A Trust is most times the most important part of your estate plan. When you have a trust, it is the trust that does what a will normally does. With a living trust, your assets (your home, bank accounts and stocks, for example) are put into the trust, administered for your benefit during your lifetime, and then transferred to your beneficiaries when you die.
In the trust you identify two sets of people. On the one side are the trustee of the trust. The trustee is the “worker bee, ” and is in charge of the trust assets. While you are alive and well, you are the trustee. That way the trust is transparent as to you. However when you are unable to serve (because of death, or incapacity, or because you are “slowing down” the successor trustee you picked in the trust takes over the trust’s management for your benefit. And at your death, the trustee would then gather your assets, pay any debts, claims and taxes, and distribute your assets according to your instructions. Unlike a will, however, this can all be done without probate, court supervision or approval.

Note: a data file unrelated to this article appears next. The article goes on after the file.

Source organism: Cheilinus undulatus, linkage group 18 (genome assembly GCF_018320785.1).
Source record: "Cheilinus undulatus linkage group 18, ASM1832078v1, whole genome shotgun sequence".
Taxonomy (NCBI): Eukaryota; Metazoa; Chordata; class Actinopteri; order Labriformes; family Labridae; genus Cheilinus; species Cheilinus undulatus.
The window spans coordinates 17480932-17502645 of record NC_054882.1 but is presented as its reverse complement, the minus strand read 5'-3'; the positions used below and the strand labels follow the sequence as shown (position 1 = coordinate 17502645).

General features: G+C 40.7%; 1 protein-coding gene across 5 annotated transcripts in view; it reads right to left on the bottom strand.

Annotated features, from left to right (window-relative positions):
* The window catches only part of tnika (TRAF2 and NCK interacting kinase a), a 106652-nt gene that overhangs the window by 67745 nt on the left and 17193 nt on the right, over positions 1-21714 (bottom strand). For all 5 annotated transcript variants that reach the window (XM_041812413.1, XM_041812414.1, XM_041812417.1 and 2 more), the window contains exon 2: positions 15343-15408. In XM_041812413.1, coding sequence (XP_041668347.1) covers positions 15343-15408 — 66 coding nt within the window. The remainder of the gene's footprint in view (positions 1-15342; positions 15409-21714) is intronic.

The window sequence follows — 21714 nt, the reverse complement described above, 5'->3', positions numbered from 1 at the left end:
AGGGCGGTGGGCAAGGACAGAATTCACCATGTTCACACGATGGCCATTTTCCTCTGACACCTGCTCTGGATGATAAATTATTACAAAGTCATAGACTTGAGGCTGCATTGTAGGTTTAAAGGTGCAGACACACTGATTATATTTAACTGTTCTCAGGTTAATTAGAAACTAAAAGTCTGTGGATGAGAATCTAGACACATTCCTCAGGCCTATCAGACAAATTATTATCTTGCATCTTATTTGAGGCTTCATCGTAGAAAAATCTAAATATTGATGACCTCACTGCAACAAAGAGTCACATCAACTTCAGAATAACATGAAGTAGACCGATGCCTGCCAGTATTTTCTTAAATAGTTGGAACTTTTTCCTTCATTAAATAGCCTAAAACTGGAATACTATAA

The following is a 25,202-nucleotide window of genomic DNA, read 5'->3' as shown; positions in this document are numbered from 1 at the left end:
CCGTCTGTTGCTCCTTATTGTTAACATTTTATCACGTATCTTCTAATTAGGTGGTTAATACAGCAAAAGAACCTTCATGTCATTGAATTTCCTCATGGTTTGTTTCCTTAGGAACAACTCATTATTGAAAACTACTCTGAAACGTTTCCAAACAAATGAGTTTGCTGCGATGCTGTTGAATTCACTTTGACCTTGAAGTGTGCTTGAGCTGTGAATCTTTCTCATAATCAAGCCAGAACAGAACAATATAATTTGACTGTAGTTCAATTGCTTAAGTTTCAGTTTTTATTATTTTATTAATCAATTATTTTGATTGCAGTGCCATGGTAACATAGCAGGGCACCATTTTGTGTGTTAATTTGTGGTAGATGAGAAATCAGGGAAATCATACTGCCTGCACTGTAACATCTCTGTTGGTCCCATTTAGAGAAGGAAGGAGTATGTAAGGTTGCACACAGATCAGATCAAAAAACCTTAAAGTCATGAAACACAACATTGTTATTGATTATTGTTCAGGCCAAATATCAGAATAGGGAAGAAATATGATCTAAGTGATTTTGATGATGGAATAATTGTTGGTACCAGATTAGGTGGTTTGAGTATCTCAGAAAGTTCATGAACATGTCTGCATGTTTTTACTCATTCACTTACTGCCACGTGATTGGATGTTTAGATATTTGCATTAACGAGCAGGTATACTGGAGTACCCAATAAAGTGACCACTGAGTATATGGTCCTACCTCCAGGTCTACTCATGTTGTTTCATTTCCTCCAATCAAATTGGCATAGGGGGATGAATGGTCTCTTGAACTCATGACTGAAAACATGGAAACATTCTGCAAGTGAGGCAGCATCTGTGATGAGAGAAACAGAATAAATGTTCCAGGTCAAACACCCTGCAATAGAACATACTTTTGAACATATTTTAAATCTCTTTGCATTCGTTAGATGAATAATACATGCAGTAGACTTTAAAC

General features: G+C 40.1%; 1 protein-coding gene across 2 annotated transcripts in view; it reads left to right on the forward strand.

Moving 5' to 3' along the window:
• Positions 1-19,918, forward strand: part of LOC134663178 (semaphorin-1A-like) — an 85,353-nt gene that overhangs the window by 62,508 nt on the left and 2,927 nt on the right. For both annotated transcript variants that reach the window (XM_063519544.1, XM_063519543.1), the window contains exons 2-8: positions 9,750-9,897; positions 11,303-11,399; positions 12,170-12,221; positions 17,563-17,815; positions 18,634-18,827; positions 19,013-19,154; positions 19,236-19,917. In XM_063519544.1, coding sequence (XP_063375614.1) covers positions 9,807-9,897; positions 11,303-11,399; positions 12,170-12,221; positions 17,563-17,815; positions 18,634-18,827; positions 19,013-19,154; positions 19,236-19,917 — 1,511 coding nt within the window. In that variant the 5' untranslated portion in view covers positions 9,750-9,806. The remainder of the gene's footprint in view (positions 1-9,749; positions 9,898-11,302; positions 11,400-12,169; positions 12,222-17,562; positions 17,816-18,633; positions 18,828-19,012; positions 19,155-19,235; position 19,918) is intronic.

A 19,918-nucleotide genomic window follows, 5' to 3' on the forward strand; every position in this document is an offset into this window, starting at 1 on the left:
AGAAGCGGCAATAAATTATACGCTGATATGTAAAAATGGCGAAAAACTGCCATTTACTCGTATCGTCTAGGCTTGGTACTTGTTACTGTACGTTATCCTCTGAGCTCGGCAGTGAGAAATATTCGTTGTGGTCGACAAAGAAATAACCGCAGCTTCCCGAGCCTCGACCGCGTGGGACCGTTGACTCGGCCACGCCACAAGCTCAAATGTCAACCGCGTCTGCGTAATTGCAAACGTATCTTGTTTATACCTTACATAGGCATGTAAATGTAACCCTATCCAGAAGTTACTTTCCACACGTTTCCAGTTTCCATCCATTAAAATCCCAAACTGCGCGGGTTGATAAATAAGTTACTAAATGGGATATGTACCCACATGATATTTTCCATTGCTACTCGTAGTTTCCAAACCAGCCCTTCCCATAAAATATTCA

On the other side are the beneficiaries. The beneficiaries of the trust are the people you want to get your assets when you die. Often one of the beneficiaries is also the trustee. Depending on your situation you may include conditions on the bequests for the beneficiaries. Conditions can include age restrictions, funds going into protected trusts, or special needs trusts for the benefit of disabled beneficiaries.
You can come in to talk about it with us. We offer a free half-hour consult, just to talk to you about the project and give you the chance to figure out whether you need us. Yes, we are attorneys, but we don’t bite. Contact us through our online form; ask that your message is forwarded to Kurt.